A radical solution to address climate change, with David Keith

Climate change can feel like an impossible crisis these days. Every week there is some new report about the irreversible damage we’re doing to our planet and the havoc it will bring to people’s lives. We all know cutting emissions is the solution, yet governments and companies seem no closer to meeting the goals that scientists say we must hit. It can feel hopeless.

There is one possible controversial solution to climate change many in the mainstream haven’t discussed. It’s so controversial, in fact, that some experts say we shouldn’t even be discussing it. But University of Chicago Professor David Keith says we need to talk about it. It’s called solar geoengineering—the process in which you reflect a small fraction of sunlight back into space using aerosols. As the founding director of the Climate Systems Engineering Initiative at UChicago, Keith is leading a team that will research solar geoengineering and other novel solutions to climate change.

Original post on Big Brains Podcast

Crooked: There Goes the Sun?

We have every reason in the world to try to stop climate change. But when it comes to geoengineering––lacing the atmosphere with particles to block the sun’s warming effect––experts are split on whether the intervention would create more problems than it would solve. At this rate of global warming, though, it’s hard to imagine a scenario in which humans won’t eventually try it out. Inadvertently, we’ve already piloted the method through air pollution. Is the geoengineering genie already out of the bottle? Should we even want to stop it? Are there ways to deploy these efforts that will insure against scenarios where we wish we’d never tried? Host Brian Beutler is joined by Elizabeth Kolbert, a New Yorker staff writer and author of Under a White Sky, and Dr. David Keith, a professor of geophysical sciences at the University of Chicago and an advocate for geoengineering research.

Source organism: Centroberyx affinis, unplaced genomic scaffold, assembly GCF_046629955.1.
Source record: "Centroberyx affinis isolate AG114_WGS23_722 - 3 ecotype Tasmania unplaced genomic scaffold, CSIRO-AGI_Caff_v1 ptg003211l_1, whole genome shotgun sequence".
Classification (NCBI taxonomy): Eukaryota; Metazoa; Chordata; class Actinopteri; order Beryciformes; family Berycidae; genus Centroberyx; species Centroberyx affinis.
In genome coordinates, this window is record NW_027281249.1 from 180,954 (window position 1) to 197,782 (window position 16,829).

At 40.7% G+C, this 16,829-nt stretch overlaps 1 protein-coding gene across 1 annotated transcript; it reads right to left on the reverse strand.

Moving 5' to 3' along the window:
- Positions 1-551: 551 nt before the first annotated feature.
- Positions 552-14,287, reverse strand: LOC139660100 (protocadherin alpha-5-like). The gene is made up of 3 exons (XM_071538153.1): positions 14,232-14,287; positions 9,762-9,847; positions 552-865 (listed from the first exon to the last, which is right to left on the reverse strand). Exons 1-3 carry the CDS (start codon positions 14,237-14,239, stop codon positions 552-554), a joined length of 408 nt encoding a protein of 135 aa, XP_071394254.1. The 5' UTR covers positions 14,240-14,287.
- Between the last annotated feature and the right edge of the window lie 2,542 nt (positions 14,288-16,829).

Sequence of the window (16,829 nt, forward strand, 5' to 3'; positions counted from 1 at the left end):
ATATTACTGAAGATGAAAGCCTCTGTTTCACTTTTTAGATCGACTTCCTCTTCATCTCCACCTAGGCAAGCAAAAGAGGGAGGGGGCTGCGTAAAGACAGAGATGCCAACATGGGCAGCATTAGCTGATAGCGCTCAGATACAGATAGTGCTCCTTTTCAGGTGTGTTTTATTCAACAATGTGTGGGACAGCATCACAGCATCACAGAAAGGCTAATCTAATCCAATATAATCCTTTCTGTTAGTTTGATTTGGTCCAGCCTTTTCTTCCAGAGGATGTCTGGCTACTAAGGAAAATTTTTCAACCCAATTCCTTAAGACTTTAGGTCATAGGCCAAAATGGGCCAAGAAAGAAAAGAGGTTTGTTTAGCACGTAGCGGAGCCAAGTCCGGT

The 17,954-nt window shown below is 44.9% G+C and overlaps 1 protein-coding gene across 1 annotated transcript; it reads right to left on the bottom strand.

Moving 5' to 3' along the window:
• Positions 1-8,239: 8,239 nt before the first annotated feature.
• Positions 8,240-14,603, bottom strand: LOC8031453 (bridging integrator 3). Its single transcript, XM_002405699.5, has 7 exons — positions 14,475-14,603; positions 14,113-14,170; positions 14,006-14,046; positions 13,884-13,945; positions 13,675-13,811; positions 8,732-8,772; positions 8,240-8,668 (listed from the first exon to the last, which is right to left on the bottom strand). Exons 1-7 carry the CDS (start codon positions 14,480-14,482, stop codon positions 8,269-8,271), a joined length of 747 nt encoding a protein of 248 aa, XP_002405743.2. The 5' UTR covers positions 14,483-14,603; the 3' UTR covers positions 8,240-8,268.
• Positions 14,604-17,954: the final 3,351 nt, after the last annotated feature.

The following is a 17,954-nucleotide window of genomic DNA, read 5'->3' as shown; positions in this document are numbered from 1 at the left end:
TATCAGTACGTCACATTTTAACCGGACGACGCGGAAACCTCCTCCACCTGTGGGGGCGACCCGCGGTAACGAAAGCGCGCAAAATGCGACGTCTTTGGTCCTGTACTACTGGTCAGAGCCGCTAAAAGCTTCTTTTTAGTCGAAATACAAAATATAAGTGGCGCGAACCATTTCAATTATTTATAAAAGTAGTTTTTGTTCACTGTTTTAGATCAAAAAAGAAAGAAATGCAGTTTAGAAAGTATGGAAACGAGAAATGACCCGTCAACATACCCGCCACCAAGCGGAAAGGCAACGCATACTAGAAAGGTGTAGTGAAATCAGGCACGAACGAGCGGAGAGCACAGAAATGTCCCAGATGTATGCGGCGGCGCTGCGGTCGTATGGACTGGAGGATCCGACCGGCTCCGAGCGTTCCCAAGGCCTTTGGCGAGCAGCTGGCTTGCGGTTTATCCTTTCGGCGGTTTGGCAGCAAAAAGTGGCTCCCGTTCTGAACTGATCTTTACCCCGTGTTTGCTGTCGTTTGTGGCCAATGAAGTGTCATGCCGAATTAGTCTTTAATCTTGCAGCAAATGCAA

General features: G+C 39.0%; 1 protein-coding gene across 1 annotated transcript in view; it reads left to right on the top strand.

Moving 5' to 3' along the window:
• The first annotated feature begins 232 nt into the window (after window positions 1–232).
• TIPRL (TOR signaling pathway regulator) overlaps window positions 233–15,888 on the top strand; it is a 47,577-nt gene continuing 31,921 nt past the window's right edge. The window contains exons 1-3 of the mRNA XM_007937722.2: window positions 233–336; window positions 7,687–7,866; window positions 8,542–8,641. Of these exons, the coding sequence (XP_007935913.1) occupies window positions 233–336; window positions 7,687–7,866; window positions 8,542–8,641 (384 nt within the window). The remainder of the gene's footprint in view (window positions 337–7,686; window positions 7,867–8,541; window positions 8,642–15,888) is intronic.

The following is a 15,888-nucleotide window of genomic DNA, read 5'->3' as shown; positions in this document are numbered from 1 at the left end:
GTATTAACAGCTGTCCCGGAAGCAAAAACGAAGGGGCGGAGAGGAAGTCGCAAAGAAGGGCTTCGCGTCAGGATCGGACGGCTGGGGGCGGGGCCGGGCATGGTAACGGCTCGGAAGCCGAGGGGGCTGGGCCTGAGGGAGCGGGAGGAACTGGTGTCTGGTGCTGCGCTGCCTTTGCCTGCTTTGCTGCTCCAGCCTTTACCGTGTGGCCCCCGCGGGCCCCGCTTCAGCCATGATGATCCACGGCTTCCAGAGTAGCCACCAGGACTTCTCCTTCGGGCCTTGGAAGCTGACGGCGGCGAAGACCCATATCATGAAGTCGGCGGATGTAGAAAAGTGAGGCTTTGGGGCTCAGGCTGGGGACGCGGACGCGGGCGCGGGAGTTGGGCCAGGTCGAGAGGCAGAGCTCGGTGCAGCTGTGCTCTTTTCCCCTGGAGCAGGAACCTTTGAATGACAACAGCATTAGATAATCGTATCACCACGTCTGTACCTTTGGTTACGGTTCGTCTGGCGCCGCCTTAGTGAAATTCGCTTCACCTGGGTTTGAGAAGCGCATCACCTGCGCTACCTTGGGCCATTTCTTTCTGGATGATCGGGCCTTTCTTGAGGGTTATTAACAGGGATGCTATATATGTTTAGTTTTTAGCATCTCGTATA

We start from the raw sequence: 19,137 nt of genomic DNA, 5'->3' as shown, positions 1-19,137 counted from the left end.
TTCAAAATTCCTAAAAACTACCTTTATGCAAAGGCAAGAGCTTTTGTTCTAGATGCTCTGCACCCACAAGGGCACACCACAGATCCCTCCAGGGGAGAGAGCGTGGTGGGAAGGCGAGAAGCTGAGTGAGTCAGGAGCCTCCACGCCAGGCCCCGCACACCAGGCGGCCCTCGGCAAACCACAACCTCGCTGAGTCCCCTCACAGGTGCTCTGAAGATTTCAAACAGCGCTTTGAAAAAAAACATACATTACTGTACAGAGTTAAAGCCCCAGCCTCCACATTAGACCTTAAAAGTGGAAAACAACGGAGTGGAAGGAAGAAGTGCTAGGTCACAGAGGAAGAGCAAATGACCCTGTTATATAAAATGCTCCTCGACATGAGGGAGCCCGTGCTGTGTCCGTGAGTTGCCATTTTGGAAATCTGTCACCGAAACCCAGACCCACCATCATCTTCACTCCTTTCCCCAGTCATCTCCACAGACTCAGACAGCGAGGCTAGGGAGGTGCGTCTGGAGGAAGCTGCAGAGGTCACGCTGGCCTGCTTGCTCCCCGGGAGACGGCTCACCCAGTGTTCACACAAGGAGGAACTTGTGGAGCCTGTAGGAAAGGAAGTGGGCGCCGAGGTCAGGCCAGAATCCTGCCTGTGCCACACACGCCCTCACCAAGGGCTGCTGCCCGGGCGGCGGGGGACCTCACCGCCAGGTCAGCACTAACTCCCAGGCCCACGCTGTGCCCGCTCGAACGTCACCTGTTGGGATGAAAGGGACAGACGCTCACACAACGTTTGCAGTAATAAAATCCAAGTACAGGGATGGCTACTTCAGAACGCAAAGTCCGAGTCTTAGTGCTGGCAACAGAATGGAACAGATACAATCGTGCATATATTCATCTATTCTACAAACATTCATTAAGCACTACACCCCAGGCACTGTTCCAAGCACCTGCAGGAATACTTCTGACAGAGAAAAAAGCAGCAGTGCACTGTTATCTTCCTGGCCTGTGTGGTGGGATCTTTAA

Original post on Crooked

Freakonomics: Solar Geoengineering Would Be Radical. It Might Also Be Necessary.

Straight Talk with Hank Paulson: David Keith

Straight Talk with Hank Paulson · Episode 39: David Keith
Hank welcomes David Keith (Gordon McKay Professor of Applied Physics, Harvard John A. Paulson School of Engineering and Applied Sciences and Professor of Public Policy, Harvard Kennedy School) to Straight Talk to discuss his physics background, how he would define the climate challenge, climate diplomacy and addressing the global governance problem, what is needed to truly achieve carbon neutrality, solar geoengineering, and the next technologies in the energy industry.

MCJ Collective: An interview with David Keith

BBC: Risks and Potential Rewards of Man-Made Responses to Climate Change

Do we need more scrutiny and coordination when it comes to solar geoengineering?

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BBC: Can Sucking CO₂ Out of the Air Solve Climate Change?

We’ve released huge amounts of CO₂ into the air by burning fossil fuels, but are there ways to get it back out again? If so, could that slow down climate change?

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KCRW: Should we ‘hack the climate’ to fight global warming?

A raging dispute among climate scientists is breaking into the open.  Could they slow global warming by injecting aerosols into the atmosphere to reflect sunlight, or are the unintended consequences potentially so dangerous that even experimentation should be prohibited? The very idea was beyond the pale at the time of the Paris Agreement, but now it’s gaining some traction. Opponents say it’s beyond reckless.  Would trying to resolve one problem create others that could get out of control?

BBC: Weather on a distant exoplanet, Diamond batteries from nuclear waste, Craters, Avalanches and glaciers, Solar geoengineering

Would sending millions of tonnes of fine limestone dust high into the atmosphere every year deal with the problem of climate change? Would it be safe? Should we even research the questions?

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